Big Factory Meets Little Tech


First, tech gains, then a cultural impact

In addition to the immediate technology gains, manufacturers are looking for insight into the kind of digital innovations that can disrupt entire industries. They hope collaboration will help inject their organizations with an entrepreneurial mindset, so that employees are digitally fluent and can pivot swiftly. This could contribute to an innovative company brand that attracts customers, business partners, and talent.

Startups, for their part, will gain enhanced visibility and status in the corporate world. They might also obtain access to their large partners’ distribution networks and customer bases.

The forms of collaboration range from one-off events, such as hackathons, to resource sharing and support through business incubators and accelerators, to longer-term arrangements such as partnerships, investments, and acquisitions. Often, the relationship starts when a manufacturer scouts emerging ideas, technologies, and market segments that could augment its business. It then establishes connections in the digital community to get direct access to entrepreneurs, inventors, and innovators.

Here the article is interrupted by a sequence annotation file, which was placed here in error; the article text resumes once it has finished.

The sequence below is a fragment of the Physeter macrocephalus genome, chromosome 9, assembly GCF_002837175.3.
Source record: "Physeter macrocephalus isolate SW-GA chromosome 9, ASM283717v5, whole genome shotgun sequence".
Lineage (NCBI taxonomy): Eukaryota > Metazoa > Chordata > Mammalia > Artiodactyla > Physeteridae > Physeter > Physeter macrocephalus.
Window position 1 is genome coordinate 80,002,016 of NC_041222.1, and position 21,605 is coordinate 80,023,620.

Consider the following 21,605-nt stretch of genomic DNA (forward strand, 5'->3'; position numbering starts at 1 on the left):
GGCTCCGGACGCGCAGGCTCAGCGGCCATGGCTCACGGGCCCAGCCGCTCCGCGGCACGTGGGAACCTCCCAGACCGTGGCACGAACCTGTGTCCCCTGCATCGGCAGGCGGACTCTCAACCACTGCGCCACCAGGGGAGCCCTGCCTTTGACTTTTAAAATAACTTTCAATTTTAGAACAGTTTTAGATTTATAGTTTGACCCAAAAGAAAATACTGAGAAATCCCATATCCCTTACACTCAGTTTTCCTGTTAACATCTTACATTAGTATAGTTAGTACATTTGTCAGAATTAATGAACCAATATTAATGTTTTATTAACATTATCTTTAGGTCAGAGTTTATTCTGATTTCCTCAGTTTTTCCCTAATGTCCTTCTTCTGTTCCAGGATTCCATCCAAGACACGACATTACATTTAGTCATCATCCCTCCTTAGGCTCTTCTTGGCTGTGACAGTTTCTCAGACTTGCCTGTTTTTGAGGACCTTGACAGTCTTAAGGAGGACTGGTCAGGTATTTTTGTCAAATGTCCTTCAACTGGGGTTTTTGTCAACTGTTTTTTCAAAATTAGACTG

As a next step, a large company could provide financial and material support—workspace, for example—as well as advice during early-stage business development. Then it could invest or form commercial partnerships to keep exclusive access to the new innovations in their industry.

The most advanced industrial companies have developed programs with startups to challenge the status quo, experiment outside their core business, and become more innovative (see Exhibit 1). Soon this may be the new normal for manufacturers.


The views expressed in these articles are those of the authors and do not necessarily reflect the views of the Asian Development Bank, its management, its Board of Directors, or its members.

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